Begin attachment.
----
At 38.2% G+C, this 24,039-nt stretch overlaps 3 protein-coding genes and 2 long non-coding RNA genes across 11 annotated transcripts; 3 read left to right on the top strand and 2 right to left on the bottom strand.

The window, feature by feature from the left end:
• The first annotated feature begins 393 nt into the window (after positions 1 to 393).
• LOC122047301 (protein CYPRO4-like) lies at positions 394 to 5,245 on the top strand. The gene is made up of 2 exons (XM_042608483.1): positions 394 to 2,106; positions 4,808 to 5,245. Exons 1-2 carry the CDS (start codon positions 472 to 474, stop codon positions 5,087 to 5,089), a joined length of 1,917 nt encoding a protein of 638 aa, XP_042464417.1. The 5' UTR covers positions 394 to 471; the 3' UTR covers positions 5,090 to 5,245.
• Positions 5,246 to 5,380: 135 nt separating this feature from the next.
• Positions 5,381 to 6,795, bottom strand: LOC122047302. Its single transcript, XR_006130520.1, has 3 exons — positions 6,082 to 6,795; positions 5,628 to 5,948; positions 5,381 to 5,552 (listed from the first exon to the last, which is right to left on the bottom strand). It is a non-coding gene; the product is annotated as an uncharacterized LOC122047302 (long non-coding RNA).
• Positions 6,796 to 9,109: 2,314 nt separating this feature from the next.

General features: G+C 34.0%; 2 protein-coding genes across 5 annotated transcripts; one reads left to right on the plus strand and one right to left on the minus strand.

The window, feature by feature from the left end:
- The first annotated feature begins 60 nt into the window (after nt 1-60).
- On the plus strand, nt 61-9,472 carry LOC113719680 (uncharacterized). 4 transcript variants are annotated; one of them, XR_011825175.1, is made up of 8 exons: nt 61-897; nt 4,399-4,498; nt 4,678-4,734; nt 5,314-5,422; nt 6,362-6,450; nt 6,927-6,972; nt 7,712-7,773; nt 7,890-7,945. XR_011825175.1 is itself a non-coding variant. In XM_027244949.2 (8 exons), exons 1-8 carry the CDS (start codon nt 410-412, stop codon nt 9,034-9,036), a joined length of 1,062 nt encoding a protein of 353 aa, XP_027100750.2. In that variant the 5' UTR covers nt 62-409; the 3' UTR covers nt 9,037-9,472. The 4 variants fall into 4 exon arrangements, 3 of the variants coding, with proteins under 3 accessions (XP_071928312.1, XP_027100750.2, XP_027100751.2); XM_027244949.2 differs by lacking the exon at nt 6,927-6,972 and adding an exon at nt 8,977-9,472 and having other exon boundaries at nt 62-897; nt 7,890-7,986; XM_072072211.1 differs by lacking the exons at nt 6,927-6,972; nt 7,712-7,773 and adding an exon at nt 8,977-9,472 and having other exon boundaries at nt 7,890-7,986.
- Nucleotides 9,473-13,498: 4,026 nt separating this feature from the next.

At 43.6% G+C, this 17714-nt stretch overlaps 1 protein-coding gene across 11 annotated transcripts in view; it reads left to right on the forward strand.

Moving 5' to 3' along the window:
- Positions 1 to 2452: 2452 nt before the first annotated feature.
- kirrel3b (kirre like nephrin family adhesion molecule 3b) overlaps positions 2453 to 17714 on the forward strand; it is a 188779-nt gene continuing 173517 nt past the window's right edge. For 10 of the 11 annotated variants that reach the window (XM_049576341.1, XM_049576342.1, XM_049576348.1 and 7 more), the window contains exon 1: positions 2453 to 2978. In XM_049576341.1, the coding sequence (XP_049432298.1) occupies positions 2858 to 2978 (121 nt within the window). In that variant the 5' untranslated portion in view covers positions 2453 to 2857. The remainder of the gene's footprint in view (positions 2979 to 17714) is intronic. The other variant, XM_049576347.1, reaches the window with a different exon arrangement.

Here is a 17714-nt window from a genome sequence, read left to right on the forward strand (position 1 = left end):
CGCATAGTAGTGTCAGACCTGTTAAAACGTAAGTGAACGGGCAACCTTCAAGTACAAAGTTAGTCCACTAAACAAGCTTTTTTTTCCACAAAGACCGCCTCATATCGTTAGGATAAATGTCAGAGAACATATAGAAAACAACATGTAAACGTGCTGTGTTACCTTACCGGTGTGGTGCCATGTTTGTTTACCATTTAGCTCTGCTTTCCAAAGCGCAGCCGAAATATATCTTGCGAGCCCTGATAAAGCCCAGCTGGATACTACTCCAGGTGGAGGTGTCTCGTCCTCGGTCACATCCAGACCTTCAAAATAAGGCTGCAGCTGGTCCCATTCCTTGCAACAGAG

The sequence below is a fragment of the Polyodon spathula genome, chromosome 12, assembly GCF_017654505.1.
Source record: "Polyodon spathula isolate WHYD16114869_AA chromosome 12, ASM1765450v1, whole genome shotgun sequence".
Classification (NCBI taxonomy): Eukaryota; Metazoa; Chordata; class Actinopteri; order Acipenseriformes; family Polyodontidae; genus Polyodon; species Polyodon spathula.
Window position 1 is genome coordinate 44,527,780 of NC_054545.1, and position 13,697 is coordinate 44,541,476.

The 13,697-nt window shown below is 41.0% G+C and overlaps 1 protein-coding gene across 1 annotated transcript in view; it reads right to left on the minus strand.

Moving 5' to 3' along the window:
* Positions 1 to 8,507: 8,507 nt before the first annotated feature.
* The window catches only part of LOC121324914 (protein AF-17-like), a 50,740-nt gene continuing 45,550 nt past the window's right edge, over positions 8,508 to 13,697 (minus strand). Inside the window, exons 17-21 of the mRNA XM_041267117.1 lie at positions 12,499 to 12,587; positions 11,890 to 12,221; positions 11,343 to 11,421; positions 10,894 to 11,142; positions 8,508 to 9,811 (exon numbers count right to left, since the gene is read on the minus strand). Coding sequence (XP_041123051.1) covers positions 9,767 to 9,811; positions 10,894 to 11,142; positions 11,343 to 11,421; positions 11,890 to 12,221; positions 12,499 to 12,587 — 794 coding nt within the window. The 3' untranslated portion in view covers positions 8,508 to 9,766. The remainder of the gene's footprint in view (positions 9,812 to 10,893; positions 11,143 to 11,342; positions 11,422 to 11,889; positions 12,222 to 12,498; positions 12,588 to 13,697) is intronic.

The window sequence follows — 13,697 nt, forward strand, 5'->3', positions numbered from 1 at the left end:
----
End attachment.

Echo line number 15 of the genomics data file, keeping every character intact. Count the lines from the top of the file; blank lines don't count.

- Positions 1 to 2452: 2452 nt before the first annotated feature.